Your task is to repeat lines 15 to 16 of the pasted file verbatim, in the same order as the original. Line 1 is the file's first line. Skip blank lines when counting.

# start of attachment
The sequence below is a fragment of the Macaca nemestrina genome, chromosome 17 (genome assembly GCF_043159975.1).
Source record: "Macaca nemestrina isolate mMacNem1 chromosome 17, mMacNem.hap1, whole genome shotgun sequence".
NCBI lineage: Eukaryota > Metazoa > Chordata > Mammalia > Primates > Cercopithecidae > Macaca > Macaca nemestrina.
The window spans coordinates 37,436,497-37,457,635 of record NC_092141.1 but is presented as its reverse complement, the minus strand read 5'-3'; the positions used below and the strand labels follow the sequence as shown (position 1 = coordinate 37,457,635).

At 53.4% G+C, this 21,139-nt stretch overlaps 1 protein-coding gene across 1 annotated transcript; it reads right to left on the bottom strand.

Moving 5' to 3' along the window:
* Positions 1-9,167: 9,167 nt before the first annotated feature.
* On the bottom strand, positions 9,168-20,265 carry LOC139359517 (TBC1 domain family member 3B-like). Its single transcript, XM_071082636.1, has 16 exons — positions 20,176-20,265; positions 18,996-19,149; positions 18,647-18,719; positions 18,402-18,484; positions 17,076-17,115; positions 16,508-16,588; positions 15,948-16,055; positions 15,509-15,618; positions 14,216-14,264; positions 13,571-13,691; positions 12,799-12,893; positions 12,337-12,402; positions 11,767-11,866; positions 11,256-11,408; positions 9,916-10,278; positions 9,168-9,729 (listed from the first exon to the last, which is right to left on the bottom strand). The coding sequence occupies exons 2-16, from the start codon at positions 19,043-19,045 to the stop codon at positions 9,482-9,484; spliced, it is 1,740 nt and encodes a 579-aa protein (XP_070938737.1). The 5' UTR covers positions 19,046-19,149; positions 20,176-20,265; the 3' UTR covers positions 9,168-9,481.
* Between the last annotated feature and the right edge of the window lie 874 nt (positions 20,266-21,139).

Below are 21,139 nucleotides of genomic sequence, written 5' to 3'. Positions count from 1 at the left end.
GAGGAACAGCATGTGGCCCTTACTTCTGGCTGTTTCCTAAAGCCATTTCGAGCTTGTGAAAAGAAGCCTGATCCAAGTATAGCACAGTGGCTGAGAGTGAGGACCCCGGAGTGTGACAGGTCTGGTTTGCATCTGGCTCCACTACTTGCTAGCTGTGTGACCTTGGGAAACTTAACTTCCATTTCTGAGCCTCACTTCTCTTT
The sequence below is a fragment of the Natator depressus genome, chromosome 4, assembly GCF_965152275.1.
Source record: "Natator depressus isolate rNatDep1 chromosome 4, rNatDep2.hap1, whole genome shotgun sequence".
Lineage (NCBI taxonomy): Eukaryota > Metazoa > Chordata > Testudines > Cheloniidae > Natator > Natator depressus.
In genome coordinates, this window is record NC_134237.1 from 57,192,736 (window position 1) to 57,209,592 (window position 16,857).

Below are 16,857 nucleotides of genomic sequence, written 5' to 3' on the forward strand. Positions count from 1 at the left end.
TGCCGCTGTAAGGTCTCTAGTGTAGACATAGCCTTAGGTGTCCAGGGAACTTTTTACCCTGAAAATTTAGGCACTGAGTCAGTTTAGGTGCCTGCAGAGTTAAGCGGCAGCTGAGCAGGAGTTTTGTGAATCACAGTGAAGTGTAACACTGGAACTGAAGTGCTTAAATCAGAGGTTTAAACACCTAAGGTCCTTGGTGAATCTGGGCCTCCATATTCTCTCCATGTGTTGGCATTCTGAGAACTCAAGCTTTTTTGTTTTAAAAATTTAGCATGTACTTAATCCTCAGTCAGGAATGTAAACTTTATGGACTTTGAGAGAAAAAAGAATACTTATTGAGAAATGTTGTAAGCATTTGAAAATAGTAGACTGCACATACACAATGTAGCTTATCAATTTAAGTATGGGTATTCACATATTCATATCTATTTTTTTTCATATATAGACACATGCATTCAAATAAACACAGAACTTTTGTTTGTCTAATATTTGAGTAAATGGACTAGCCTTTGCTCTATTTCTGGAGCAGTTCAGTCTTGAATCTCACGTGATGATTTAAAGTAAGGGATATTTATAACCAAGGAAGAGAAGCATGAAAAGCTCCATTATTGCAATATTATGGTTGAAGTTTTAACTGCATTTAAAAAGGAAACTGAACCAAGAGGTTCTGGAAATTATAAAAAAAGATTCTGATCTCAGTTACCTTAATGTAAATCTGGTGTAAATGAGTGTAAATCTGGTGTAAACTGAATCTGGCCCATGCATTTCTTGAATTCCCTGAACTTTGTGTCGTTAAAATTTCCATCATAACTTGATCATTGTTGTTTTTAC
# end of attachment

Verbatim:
In genome coordinates, this window is record NC_134237.1 from 57,192,736 (window position 1) to 57,209,592 (window position 16,857).

Below are 16,857 nucleotides of genomic sequence, written 5' to 3' on the forward strand. Positions count from 1 at the left end.